Printing PDF created from ODF or OOXML?

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Open Document Format (ODF) is an ISO standard to guarantee long-term access to data without legal or technical barriers. Many office applications support ODF, one of them being the well-known LibreOffice.

ODF is not to be confused with Office Open XML (OOXML), which is an alternative ISO standard, driven by Microsoft as main contributor and implemented in their own Microsoft Office suite.

The creation of OOXML was opposed by many on grounds it was unneeded, as ODF was already an ISO standard and is a less complicated format.

Although OOXML and ODF are the dominating formats for common editing, PDF remains the standard for document publishing and printing. No wonder LibreOffice and Microsoft Office have options to convert their documents to PDF.

Enter CUPS: the standards-based, open source printing system. Since PDF is CUPS’ standard print job transfer format, any PDF can directly be fed into the Open Printing tool chain independent of its origin.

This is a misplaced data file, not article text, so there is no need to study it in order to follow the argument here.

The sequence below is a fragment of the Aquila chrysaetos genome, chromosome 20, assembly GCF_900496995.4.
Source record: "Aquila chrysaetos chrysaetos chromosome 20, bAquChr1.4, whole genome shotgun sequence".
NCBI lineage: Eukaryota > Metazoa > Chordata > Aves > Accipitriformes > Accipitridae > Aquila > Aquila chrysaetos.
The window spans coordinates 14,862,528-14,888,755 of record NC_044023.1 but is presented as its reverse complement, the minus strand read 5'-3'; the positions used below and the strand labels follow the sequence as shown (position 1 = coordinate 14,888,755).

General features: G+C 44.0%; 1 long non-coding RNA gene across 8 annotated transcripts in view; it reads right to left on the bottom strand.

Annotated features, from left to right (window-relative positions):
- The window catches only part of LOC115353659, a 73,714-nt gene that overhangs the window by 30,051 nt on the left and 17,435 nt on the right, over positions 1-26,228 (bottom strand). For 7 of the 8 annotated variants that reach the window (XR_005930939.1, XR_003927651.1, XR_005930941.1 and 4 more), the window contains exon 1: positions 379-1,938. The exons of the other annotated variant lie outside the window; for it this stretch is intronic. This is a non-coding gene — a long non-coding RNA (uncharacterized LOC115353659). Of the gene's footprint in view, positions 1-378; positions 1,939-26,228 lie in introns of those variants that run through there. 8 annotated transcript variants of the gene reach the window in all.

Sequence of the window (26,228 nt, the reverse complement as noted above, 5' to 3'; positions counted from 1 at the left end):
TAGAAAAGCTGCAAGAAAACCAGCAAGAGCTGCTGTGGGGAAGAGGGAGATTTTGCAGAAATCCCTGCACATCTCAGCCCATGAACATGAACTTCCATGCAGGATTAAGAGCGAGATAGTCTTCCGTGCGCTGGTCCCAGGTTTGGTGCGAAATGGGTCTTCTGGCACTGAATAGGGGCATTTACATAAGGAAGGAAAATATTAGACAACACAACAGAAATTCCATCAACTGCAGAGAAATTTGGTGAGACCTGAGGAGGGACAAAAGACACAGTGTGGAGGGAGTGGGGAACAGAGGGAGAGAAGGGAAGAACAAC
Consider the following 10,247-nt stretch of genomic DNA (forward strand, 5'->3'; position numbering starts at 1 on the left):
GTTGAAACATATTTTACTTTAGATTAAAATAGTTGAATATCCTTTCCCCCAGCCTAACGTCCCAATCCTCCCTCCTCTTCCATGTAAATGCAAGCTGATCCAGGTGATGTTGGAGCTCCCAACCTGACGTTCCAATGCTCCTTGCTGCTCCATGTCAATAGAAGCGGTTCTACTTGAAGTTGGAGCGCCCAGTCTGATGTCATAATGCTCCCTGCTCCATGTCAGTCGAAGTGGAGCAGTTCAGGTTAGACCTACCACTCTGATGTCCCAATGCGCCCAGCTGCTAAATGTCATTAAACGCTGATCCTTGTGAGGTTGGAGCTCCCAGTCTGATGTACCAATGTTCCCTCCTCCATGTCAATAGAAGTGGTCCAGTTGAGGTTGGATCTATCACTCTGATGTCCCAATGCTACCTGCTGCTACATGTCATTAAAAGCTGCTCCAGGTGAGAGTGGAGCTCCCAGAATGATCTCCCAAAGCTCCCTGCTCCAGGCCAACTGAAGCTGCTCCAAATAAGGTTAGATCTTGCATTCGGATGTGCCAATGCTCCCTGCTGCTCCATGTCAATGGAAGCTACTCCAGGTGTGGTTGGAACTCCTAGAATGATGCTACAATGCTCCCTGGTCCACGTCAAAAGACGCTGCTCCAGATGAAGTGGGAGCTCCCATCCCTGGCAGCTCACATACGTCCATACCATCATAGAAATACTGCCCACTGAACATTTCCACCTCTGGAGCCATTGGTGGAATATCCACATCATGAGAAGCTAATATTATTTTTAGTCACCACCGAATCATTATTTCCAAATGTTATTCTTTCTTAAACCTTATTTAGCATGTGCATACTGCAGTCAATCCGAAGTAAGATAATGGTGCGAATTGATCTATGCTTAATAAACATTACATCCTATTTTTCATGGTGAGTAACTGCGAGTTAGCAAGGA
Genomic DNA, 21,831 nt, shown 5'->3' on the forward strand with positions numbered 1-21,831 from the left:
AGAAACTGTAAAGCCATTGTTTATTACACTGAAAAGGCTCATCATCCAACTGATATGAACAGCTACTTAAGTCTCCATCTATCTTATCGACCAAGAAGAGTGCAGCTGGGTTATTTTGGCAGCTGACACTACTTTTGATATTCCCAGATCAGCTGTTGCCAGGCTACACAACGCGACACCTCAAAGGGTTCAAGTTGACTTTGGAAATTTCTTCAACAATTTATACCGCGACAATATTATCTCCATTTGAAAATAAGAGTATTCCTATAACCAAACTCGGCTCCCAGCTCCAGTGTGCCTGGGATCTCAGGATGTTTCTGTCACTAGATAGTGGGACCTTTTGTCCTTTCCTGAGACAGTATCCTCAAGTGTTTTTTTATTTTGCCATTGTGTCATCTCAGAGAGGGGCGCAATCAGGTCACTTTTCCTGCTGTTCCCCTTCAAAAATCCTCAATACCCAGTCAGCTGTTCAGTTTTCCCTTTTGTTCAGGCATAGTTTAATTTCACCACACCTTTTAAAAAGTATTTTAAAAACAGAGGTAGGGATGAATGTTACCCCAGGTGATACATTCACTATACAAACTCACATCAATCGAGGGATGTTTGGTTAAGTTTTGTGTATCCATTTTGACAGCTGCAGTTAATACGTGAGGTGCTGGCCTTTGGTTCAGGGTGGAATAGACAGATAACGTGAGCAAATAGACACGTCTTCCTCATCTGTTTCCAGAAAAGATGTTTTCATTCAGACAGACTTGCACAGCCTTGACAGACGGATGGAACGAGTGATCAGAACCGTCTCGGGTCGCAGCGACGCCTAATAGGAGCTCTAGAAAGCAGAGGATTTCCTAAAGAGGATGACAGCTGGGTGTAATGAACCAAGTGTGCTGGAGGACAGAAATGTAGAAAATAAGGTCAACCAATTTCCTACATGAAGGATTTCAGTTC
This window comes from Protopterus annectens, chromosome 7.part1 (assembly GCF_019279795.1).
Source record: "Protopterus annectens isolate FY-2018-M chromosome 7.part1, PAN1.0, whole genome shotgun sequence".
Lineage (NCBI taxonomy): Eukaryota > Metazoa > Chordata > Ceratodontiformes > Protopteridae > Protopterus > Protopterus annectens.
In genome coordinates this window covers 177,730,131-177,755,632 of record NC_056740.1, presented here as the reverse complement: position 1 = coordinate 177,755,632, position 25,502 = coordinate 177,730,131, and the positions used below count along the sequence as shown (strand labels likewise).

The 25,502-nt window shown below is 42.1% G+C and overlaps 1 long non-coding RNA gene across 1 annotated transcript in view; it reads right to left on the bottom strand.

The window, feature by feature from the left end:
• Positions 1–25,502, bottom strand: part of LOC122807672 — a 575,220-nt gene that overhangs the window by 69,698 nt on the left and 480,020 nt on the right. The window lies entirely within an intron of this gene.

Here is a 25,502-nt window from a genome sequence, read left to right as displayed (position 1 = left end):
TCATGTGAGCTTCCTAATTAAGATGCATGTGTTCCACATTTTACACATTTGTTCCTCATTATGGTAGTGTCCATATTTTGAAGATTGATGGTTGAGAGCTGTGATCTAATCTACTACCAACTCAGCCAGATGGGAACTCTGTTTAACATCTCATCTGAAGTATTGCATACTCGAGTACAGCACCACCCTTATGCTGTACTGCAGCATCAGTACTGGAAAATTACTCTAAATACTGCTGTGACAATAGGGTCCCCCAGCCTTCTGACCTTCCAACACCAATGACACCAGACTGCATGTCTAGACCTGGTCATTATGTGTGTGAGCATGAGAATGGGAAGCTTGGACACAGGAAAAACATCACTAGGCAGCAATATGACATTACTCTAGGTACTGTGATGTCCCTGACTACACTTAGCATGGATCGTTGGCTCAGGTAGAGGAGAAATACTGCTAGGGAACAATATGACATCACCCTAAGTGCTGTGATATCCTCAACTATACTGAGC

Sounds good, right? Standards all the way, so what could possibly go wrong? Well, practice shows that PDF creator software does matter. We found that some PDFs created with Microsoft Office produce inferior printing results, both in quality and speed-of-print performance.

What are your findings? Given the same document source, do different PDF Creators produce PDF that give different printing results in CUPS? Does Free and Open Source Software like LibreOffice create better PDF for printing?